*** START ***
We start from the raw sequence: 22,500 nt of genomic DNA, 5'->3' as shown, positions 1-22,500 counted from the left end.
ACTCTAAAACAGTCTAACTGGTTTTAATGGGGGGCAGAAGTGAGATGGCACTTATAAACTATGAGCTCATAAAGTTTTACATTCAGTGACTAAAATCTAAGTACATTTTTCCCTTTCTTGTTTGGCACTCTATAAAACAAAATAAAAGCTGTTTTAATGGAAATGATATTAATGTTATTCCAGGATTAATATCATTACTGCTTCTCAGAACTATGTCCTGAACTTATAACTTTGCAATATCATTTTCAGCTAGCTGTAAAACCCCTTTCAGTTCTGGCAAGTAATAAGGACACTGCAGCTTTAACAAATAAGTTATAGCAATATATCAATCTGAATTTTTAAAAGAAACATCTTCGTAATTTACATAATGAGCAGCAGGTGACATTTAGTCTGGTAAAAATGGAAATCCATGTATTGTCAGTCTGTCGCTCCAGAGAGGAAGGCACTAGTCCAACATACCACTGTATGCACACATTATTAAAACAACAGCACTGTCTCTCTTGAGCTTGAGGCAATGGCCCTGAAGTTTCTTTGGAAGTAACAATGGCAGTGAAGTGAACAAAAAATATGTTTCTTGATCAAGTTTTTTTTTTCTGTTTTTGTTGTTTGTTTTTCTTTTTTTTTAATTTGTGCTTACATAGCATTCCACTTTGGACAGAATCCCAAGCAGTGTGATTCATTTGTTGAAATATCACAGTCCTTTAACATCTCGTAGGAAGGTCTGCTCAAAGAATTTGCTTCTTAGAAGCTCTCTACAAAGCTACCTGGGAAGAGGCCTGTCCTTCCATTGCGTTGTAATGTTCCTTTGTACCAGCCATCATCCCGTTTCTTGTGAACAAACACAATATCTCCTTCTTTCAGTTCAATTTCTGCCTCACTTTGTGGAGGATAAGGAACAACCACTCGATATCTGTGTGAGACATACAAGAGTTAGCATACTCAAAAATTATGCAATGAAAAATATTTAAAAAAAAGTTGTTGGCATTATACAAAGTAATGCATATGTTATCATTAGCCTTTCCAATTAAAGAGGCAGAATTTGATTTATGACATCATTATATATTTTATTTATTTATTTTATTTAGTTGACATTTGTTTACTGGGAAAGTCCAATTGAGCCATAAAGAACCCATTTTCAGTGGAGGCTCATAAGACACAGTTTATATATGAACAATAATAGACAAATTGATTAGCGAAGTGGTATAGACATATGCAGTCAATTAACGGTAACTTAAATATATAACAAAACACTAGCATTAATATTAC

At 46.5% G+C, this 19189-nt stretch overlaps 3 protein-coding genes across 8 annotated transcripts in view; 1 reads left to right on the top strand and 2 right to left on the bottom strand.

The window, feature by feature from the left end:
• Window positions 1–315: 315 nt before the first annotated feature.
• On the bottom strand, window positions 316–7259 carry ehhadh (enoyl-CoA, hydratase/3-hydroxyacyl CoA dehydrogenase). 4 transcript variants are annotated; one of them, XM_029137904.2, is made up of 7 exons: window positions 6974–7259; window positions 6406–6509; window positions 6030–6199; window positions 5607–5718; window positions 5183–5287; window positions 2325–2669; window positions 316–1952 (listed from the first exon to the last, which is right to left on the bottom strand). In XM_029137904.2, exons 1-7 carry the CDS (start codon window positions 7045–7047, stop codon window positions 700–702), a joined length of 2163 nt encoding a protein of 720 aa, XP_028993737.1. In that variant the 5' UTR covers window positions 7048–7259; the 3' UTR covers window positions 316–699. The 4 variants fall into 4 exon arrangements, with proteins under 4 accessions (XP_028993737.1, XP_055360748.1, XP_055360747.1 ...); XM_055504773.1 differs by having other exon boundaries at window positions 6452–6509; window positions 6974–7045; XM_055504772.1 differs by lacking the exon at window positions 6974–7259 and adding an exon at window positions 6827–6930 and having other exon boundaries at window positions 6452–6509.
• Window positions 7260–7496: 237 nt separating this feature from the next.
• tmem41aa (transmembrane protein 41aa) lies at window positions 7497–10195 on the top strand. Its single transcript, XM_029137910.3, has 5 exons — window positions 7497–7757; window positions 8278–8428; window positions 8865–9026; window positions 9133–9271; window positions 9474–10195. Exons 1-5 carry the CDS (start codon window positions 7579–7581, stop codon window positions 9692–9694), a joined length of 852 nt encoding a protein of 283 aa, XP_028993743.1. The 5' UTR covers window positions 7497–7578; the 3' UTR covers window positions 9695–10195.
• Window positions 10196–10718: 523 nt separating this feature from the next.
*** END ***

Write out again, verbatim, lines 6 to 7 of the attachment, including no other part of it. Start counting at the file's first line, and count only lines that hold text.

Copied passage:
• On the bottom strand, window positions 316–7259 carry ehhadh (enoyl-CoA, hydratase/3-hydroxyacyl CoA dehydrogenase). 4 transcript variants are annotated; one of them, XM_029137904.2, is made up of 7 exons: window positions 6974–7259; window positions 6406–6509; window positions 6030–6199; window positions 5607–5718; window positions 5183–5287; window positions 2325–2669; window positions 316–1952 (listed from the first exon to the last, which is right to left on the bottom strand). In XM_029137904.2, exons 1-7 carry the CDS (start codon window positions 7045–7047, stop codon window positions 700–702), a joined length of 2163 nt encoding a protein of 720 aa, XP_028993737.1. In that variant the 5' UTR covers window positions 7048–7259; the 3' UTR covers window positions 316–699. The 4 variants fall into 4 exon arrangements, with proteins under 4 accessions (XP_028993737.1, XP_055360748.1, XP_055360747.1 ...); XM_055504773.1 differs by having other exon boundaries at window positions 6452–6509; window positions 6974–7045; XM_055504772.1 differs by lacking the exon at window positions 6974–7259 and adding an exon at window positions 6827–6930 and having other exon boundaries at window positions 6452–6509.
• Window positions 7260–7496: 237 nt separating this feature from the next.